The wiry clerk at the gun store was pretty sure he didn’t want to sell me a gun so that I could shoot Georgia, my dog. But he wasn’t completely sure.
She sat on her haunches, panting softly. The Gunny looked at her, wondering if she were a good dog or a bad dog. The look on his face was the same look my father had when he tried to solve math problems.
“She ate my sandwich,” I said.
Another man still dressed for deer season six months after it ended took a knee beside the dog. “Does she bite?”
Georgia rolled onto her back and cocked her forearms to get a belly scratch. Her breath was a pungent cloud of sauerkraut and Thousand Island dressing. The smell of my filched Reuben panini overtook the faint circulating esters of black powder.
“It’s in her blood,” I said. “Her Uncle Simon Sad Eyes also stole sandwiches. It’s a very opportunistic line of retrievers.”
I remembered the time Simon Sad Eyes had stolen a whole pizza from three girls who only laughed and rubbed his head. One said, “Labs have the softest ears in the world.”
The man scratching Georgia was named Colt. I imagined he had two dogs named Smith and Wesson, and a horse named Trigger. “Aren’t they supposed to bring things back to you?” Colt said.
A friendly cross-stitch of the second amendment in biblical gothic lettering was mounted on the wall alongside an array of stocks and barrels. There weren’t any Guerini field guns—works of truth and beauty—but I could see the shop was making an effort at style.
Except for the fact I wanted to shoot my dog, these men were a lot like me. We’d grown up in a culture in which if you shot and missed your buddy would cut the back out of your shirt so everyone would know you couldn’t aim. We’d grown up counting breaths—three big ones—before squeezing the trigger, rather than “pulling” it.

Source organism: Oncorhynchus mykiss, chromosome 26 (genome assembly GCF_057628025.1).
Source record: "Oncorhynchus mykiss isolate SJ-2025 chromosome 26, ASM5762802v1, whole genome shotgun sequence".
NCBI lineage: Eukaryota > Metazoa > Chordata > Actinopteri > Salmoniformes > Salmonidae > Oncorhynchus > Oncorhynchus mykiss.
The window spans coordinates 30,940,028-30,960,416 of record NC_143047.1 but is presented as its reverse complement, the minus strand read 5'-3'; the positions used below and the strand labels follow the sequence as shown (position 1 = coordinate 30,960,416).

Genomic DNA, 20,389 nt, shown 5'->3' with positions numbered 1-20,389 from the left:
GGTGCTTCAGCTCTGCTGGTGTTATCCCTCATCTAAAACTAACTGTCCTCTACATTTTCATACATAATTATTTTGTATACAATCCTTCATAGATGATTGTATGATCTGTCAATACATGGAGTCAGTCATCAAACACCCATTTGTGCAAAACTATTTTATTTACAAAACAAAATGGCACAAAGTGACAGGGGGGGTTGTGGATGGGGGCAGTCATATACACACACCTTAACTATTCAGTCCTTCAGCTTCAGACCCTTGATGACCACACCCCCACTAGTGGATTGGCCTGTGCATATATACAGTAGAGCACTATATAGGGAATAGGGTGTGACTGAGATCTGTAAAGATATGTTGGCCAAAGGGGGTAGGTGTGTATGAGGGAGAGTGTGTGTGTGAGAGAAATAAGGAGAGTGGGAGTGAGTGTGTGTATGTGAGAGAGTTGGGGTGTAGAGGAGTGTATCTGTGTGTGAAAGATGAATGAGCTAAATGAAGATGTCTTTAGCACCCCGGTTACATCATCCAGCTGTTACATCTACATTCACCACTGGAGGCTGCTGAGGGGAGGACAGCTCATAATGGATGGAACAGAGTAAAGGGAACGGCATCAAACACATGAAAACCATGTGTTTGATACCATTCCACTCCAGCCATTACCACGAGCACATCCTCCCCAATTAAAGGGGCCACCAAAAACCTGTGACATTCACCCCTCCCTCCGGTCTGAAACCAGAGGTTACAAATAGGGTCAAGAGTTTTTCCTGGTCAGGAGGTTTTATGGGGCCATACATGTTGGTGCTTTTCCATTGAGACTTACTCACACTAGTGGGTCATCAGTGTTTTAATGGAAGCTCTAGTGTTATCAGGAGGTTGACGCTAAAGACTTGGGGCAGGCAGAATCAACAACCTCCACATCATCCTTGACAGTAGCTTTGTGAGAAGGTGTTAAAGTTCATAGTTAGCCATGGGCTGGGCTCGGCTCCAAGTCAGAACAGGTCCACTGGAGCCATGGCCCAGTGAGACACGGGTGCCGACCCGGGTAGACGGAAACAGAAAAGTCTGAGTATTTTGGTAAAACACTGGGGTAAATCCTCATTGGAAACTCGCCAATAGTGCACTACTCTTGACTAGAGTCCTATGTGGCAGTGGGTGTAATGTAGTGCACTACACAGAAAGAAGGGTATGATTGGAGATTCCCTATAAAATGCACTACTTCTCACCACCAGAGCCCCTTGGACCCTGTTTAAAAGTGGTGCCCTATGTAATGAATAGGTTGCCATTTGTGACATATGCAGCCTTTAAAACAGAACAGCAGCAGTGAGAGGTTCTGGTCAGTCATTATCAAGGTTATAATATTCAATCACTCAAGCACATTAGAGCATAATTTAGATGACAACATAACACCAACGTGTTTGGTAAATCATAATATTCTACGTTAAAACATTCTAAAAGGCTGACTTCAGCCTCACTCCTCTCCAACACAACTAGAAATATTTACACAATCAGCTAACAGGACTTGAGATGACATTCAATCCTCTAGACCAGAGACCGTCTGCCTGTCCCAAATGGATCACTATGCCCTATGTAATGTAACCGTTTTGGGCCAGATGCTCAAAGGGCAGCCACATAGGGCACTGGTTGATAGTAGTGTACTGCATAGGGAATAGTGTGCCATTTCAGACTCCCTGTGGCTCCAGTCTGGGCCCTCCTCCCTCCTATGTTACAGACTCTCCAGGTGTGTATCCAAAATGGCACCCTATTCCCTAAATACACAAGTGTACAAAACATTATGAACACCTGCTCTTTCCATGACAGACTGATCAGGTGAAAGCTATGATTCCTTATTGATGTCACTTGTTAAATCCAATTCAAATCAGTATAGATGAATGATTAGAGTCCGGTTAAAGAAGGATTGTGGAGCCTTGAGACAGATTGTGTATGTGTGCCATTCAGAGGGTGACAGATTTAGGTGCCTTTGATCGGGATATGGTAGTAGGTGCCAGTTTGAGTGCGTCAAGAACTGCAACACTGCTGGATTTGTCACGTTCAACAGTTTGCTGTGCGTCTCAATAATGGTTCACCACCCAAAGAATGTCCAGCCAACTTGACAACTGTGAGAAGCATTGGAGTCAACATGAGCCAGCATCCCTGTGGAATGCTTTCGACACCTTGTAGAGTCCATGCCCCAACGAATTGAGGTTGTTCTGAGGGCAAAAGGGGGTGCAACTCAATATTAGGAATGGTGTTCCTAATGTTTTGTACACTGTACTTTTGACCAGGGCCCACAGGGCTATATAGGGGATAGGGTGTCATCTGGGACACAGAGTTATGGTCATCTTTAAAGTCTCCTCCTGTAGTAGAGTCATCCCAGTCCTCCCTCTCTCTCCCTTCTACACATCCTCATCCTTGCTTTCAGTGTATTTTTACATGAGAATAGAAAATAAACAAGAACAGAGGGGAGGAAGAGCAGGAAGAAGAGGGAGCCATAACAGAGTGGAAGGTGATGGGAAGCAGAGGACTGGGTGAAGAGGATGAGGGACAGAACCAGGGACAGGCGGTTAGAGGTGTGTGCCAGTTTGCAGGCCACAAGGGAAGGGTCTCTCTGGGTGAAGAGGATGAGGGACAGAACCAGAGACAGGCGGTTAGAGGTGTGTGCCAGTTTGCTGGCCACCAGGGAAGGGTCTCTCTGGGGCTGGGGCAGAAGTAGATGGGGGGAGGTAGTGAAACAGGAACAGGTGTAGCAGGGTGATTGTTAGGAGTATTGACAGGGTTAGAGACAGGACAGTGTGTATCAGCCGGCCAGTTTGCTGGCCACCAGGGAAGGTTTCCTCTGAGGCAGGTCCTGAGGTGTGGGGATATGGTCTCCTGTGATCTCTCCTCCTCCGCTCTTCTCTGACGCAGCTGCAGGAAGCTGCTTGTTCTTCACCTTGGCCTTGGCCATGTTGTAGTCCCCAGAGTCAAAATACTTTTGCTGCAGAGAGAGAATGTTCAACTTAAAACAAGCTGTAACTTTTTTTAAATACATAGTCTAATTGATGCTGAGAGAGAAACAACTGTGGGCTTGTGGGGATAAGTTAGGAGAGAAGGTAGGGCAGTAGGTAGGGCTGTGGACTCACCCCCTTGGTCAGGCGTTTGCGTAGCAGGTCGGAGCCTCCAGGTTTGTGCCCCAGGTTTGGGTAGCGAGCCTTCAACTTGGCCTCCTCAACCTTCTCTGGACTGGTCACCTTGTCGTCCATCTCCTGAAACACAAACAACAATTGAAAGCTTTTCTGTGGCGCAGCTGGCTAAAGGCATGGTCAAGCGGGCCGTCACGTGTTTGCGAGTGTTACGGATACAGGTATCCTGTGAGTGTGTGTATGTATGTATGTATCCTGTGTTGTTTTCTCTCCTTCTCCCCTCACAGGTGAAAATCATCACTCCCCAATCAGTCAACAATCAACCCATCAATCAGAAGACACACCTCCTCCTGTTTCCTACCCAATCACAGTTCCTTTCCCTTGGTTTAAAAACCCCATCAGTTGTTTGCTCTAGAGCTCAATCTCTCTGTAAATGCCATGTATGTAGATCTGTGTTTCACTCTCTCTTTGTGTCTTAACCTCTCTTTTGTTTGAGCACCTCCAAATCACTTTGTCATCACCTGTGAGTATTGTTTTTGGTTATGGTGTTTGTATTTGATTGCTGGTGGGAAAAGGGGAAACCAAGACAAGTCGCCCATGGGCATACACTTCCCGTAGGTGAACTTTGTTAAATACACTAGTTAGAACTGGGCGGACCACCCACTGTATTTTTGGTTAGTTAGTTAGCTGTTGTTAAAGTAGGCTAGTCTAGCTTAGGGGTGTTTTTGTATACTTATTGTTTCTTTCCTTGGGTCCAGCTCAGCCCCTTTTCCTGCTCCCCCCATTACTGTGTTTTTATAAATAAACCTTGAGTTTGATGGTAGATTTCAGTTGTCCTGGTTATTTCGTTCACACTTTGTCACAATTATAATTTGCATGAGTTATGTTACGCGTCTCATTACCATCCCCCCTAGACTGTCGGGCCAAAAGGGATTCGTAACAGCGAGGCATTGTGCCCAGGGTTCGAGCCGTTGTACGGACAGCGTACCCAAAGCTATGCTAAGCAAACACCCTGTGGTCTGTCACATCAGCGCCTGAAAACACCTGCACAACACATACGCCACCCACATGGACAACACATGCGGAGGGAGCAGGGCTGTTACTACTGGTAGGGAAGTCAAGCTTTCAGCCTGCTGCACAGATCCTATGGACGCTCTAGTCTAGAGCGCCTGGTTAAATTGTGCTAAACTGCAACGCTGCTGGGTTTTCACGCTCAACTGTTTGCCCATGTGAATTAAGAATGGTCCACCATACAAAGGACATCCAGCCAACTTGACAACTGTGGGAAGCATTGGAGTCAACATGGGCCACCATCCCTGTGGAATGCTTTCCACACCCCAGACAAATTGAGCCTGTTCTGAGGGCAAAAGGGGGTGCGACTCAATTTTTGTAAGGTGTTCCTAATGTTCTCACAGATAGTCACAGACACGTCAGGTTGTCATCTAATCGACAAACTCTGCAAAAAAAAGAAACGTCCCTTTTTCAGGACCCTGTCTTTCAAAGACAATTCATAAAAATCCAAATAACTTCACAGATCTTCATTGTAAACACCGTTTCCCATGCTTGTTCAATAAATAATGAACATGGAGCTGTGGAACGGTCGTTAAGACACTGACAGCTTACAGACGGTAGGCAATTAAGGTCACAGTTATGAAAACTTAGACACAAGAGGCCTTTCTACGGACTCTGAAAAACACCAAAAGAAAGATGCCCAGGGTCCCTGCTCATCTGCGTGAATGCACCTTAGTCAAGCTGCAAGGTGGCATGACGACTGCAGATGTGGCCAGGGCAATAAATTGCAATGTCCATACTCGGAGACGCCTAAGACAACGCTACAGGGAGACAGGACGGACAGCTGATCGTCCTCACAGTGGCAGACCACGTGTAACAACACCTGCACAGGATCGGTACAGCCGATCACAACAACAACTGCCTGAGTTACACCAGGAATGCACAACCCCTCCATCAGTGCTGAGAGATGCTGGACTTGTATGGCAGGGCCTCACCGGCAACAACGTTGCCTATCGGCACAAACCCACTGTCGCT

Still, I was surprised that the dealer wasn’t absolutely sure he couldn’t sell me a firearm. He was bereft of an ability to explore the riddle of my predicament until he could understand it. Gunny didn’t ask me what had happened before the sandwich. He didn’t want to know if Georgia and I had been having a great hike on the river together. Maybe my wife had called. Maybe she’d fussed at me over something. Maybe I’d gone quiet as if grieving but really just to camouflage my rage.
A rage that could only be quelled by driving to Wally’s Country Store and ordering a sandwich.
There was a beauty parlor between Wally’s and the gun store. Arriving at Wally’s, I’d sat and watched a neighbor lead an older woman into the salon to have her hair done, as we called it. Maybe it was a duty, but it was also a kindness.
Sometimes you open your eyes and find that you are dancing with someone and sometimes you open them to realize you’re alone and everyone else is staring at you because the music isn’t for everyone.
The math never adds up. Like the old song says: I got six bullets and ten people I need to kill.
What was holding up Gunny was my right to buy a gun for any reason. That was something he believed in. It was in the Constitution. I imagined he told himself at night: What was good for George Washington is good enough for me.
And then I guess he took out his wooden teeth and went to sleep.
Georgia and I made our way to the car. Next time I feel so angry, I promised her, we’ll get a mani-pedi.